[Analysis of vascular complications in intra-venous drug addicts after puncture of femoral vessels]

S Manekeller, R H Tolba, S Schroeder, H Lauschke, J Remig, A Hirner
Zentralblatt Für Chirurgie 2004, 129 (1): 21-8

BACKGROUND: Intravenous drug abuse is a global social and health care problem. Vascular complications following intravascular inguinal self-injection of addictive drugs are rarely seen. An efficient therapeutic concept is needed because, besides the risk of vascular injuries, infections ranging up to systemic inflammatory response syndrome or sepsis might occur.

METHODS: This was a single center retrospective analysis of vascular complications in drug addicts from 1994 to 2002 in an university hospital. A systematic literature review in MEDLINE was performed with the following key words: 1 vascular, 2 complications, 3 drugs, 4 addicts, 5 mycotic aneurysms.

RESULTS: 10 patients with a long lasting history of i. v. drug abuse (median: 16.1 years, range: 10-28 years) and vascular complications were included in this study. The mean age was 40.2 years (range 32-50 years). 5 patients showed pain and tumescence of the inguinal region at the time of admission. 7/10 patients had a poor general health and nutritional status. 2 patients had a hepatitis-B- and C-infection, 7 patients were hepatitis C Ag positive. All patients were HIV negative. 1 patient had an older deep venous leg thrombosis that was treated conservatively. In six cases, we saw an intraoperative arterial bleeding; in five cases pseudoaneurysms. The patients were treated with 5 venous interpositions, 4 venous patch plastics, 1 end-to-end anastomosis and 2 prosthetic grafts. 3 thrombectomies were performed. One time we performed a ligation of the pseudoaneurysm without reconstruction. Six reconstructions were covered with a biological seal. One thigh amputation was necessary; no patient died. In 2 patients with severe problems, we performed 11 operative revisions. The systematic literature review in MEDLINE showed no evidenced based therapy regimen.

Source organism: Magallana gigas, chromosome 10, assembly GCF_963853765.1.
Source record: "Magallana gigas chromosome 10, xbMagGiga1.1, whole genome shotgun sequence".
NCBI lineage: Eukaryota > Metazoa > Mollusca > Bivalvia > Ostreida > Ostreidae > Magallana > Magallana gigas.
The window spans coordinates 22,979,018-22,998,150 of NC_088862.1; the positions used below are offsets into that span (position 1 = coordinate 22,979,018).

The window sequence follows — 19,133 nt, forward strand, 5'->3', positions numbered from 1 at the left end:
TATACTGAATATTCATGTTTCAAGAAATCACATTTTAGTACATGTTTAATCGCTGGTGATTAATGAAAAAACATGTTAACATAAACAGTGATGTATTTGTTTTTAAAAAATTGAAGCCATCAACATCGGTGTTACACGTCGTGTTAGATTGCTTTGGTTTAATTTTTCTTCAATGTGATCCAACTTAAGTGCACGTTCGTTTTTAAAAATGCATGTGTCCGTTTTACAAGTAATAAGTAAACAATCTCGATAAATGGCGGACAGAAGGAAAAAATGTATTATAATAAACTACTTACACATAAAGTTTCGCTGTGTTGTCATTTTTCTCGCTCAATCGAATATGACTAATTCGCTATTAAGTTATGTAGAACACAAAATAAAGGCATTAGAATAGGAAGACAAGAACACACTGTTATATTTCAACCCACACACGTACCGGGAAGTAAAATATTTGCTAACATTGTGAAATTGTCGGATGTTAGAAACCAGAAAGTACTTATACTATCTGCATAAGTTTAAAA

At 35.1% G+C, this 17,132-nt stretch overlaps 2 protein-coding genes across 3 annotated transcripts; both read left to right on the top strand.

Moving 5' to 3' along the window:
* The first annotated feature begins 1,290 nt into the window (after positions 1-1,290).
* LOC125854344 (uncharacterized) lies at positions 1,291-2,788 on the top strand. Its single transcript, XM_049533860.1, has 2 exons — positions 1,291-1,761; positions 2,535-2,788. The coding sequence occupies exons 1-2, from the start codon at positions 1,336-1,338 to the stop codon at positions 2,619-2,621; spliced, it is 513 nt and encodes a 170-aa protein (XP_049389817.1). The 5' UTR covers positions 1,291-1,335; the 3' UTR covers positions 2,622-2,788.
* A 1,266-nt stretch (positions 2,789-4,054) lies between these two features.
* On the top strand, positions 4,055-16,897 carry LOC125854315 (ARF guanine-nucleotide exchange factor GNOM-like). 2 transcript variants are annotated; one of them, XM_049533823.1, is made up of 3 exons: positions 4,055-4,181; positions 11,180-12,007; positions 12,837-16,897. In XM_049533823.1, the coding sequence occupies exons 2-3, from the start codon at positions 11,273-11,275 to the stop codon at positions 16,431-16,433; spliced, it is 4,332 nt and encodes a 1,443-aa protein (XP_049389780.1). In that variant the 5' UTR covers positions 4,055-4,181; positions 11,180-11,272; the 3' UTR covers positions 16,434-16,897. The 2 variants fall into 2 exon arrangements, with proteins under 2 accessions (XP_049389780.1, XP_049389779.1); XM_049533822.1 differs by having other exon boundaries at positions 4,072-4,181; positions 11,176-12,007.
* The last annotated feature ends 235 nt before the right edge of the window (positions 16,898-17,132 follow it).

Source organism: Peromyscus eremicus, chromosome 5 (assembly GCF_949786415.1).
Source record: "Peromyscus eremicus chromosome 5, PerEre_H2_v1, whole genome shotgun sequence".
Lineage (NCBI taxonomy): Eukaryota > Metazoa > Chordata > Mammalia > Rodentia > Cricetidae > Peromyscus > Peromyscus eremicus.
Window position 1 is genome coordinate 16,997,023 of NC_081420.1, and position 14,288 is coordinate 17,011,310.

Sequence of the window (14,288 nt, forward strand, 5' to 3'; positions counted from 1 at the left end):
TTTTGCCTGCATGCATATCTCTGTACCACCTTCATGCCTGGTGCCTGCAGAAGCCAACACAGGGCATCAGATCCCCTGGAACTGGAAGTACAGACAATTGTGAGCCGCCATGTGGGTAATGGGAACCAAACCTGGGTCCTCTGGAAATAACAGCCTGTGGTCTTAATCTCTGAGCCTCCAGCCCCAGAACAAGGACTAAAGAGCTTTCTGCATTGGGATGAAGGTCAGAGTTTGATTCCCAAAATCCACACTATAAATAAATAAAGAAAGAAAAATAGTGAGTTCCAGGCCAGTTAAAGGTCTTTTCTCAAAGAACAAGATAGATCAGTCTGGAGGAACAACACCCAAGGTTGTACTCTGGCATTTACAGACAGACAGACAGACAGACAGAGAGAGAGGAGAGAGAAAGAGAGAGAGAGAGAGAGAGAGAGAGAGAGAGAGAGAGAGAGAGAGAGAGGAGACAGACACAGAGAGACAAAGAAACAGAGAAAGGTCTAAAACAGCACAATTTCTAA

CONCLUSION: We favour the resection of the aneurysm including a radical debridement of the wound with secondary wound healing. In the case of an isolated aneurysm of the arteria femoralis superficialis or the arteria profunda femoris, a ligation or excision without reconstruction is possible with a low risk of postoperative complications. A reconstruction with autologous material is necessary in the case of aneurysms of the common femoral artery or its bifurcation. The reconstructed vessel should be covered with a biological seal, e. g. omentum majus. If there is no autologous material available for the reconstruction, we recommend the ligation without reconstruction, because the results after implantation of artificial vascular prostheses are not satisfying.

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